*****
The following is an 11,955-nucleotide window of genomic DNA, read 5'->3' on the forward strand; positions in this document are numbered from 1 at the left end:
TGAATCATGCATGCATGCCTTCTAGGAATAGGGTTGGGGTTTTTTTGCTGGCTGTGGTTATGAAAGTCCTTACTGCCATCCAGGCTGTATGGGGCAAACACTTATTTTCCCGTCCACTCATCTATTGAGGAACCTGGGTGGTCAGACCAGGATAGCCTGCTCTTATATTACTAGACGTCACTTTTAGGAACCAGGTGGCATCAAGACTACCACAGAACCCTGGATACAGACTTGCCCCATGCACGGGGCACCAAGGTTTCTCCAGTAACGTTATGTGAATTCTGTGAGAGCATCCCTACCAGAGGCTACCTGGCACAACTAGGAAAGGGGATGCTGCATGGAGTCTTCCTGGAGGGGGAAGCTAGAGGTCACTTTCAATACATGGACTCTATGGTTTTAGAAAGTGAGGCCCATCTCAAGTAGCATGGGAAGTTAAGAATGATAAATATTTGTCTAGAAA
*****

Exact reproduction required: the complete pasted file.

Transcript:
The following is an 11,955-nucleotide window of genomic DNA, read 5'->3' on the forward strand; positions in this document are numbered from 1 at the left end:
TGAATCATGCATGCATGCCTTCTAGGAATAGGGTTGGGGTTTTTTTGCTGGCTGTGGTTATGAAAGTCCTTACTGCCATCCAGGCTGTATGGGGCAAACACTTATTTTCCCGTCCACTCATCTATTGAGGAACCTGGGTGGTCAGACCAGGATAGCCTGCTCTTATATTACTAGACGTCACTTTTAGGAACCAGGTGGCATCAAGACTACCACAGAACCCTGGATACAGACTTGCCCCATGCACGGGGCACCAAGGTTTCTCCAGTAACGTTATGTGAATTCTGTGAGAGCATCCCTACCAGAGGCTACCTGGCACAACTAGGAAAGGGGATGCTGCATGGAGTCTTCCTGGAGGGGGAAGCTAGAGGTCACTTTCAATACATGGACTCTATGGTTTTAGAAAGTGAGGCCCATCTCAAGTAGCATGGGAAGTTAAGAATGATAAATATTTGTCTAGAAA